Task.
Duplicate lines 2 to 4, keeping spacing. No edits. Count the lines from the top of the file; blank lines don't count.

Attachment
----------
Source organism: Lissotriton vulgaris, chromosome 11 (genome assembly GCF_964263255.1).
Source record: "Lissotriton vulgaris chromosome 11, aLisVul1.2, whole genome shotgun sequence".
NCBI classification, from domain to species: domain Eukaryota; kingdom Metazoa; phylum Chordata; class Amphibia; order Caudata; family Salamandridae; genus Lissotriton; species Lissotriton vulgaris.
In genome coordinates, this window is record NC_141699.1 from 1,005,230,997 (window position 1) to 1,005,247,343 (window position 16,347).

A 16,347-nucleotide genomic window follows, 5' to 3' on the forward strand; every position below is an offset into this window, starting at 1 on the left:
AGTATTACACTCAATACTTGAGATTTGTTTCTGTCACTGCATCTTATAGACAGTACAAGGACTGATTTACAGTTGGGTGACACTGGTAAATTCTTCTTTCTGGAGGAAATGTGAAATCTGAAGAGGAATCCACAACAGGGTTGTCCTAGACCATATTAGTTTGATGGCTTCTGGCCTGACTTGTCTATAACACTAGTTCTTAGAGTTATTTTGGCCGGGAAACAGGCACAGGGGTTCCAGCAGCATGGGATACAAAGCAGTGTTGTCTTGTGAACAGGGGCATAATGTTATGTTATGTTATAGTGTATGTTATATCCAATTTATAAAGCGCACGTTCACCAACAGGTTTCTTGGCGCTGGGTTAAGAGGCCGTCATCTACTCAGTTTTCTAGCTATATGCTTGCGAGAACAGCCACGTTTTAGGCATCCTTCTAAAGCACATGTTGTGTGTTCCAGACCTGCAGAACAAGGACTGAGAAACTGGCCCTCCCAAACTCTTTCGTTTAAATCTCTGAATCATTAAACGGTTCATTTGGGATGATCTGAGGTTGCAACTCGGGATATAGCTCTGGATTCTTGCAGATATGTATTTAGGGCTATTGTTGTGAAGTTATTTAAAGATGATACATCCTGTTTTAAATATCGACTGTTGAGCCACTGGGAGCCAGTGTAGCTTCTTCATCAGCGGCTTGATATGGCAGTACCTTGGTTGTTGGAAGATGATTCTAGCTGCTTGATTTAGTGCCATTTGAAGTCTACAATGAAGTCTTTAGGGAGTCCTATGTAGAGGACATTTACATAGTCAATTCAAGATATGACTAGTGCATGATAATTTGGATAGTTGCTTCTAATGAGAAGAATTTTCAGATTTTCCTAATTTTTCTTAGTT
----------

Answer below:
Source record: "Lissotriton vulgaris chromosome 11, aLisVul1.2, whole genome shotgun sequence".
NCBI classification, from domain to species: domain Eukaryota; kingdom Metazoa; phylum Chordata; class Amphibia; order Caudata; family Salamandridae; genus Lissotriton; species Lissotriton vulgaris.
In genome coordinates, this window is record NC_141699.1 from 1,005,230,997 (window position 1) to 1,005,247,343 (window position 16,347).